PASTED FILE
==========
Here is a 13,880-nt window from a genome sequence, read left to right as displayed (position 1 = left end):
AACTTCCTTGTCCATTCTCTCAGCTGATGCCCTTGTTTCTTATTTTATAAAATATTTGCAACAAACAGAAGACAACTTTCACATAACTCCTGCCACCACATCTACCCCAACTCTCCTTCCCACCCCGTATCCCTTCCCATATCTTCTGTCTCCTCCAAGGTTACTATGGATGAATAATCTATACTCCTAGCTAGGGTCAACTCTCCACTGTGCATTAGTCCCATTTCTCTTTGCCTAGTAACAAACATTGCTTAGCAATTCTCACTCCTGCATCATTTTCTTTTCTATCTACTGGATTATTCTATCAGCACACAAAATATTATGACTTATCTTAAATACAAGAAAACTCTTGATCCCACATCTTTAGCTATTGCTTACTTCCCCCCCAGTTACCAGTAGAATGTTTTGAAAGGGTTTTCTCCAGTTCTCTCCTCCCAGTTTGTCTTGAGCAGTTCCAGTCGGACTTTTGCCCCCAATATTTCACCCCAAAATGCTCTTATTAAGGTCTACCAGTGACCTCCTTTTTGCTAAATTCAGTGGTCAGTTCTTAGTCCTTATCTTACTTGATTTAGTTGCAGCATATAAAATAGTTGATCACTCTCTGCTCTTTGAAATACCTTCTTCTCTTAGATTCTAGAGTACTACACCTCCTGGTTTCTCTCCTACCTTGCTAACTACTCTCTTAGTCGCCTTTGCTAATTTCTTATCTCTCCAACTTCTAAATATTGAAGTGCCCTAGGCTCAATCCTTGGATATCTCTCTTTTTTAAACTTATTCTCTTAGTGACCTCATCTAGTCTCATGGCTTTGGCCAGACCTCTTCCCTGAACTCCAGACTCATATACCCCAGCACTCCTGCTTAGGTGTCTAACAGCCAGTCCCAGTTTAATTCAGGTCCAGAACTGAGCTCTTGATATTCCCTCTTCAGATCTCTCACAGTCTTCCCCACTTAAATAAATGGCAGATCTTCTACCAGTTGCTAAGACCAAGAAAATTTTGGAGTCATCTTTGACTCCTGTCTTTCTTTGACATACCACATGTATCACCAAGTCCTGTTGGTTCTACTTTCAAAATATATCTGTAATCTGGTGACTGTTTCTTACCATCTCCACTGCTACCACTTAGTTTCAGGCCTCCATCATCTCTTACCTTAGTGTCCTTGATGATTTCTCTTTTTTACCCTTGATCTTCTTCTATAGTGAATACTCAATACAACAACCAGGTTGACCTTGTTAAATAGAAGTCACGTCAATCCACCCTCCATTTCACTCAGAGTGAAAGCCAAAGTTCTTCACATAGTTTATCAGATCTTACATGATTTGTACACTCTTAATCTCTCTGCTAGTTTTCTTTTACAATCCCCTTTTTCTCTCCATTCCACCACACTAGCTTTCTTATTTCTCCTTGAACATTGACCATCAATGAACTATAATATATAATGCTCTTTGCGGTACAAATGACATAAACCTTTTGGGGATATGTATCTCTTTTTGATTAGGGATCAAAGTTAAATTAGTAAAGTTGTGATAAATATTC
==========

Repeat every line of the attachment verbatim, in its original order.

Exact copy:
Here is a 13,880-nt window from a genome sequence, read left to right as displayed (position 1 = left end):
AACTTCCTTGTCCATTCTCTCAGCTGATGCCCTTGTTTCTTATTTTATAAAATATTTGCAACAAACAGAAGACAACTTTCACATAACTCCTGCCACCACATCTACCCCAACTCTCCTTCCCACCCCGTATCCCTTCCCATATCTTCTGTCTCCTCCAAGGTTACTATGGATGAATAATCTATACTCCTAGCTAGGGTCAACTCTCCACTGTGCATTAGTCCCATTTCTCTTTGCCTAGTAACAAACATTGCTTAGCAATTCTCACTCCTGCATCATTTTCTTTTCTATCTACTGGATTATTCTATCAGCACACAAAATATTATGACTTATCTTAAATACAAGAAAACTCTTGATCCCACATCTTTAGCTATTGCTTACTTCCCCCCCAGTTACCAGTAGAATGTTTTGAAAGGGTTTTCTCCAGTTCTCTCCTCCCAGTTTGTCTTGAGCAGTTCCAGTCGGACTTTTGCCCCCAATATTTCACCCCAAAATGCTCTTATTAAGGTCTACCAGTGACCTCCTTTTTGCTAAATTCAGTGGTCAGTTCTTAGTCCTTATCTTACTTGATTTAGTTGCAGCATATAAAATAGTTGATCACTCTCTGCTCTTTGAAATACCTTCTTCTCTTAGATTCTAGAGTACTACACCTCCTGGTTTCTCTCCTACCTTGCTAACTACTCTCTTAGTCGCCTTTGCTAATTTCTTATCTCTCCAACTTCTAAATATTGAAGTGCCCTAGGCTCAATCCTTGGATATCTCTCTTTTTTAAACTTATTCTCTTAGTGACCTCATCTAGTCTCATGGCTTTGGCCAGACCTCTTCCCTGAACTCCAGACTCATATACCCCAGCACTCCTGCTTAGGTGTCTAACAGCCAGTCCCAGTTTAATTCAGGTCCAGAACTGAGCTCTTGATATTCCCTCTTCAGATCTCTCACAGTCTTCCCCACTTAAATAAATGGCAGATCTTCTACCAGTTGCTAAGACCAAGAAAATTTTGGAGTCATCTTTGACTCCTGTCTTTCTTTGACATACCACATGTATCACCAAGTCCTGTTGGTTCTACTTTCAAAATATATCTGTAATCTGGTGACTGTTTCTTACCATCTCCACTGCTACCACTTAGTTTCAGGCCTCCATCATCTCTTACCTTAGTGTCCTTGATGATTTCTCTTTTTTACCCTTGATCTTCTTCTATAGTGAATACTCAATACAACAACCAGGTTGACCTTGTTAAATAGAAGTCACGTCAATCCACCCTCCATTTCACTCAGAGTGAAAGCCAAAGTTCTTCACATAGTTTATCAGATCTTACATGATTTGTACACTCTTAATCTCTCTGCTAGTTTTCTTTTACAATCCCCTTTTTCTCTCCATTCCACCACACTAGCTTTCTTATTTCTCCTTGAACATTGACCATCAATGAACTATAATATATAATGCTCTTTGCGGTACAAATGACATAAACCTTTTGGGGATATGTATCTCTTTTTGATTAGGGATCAAAGTTAAATTAGTAAAGTTGTGATAAATATTC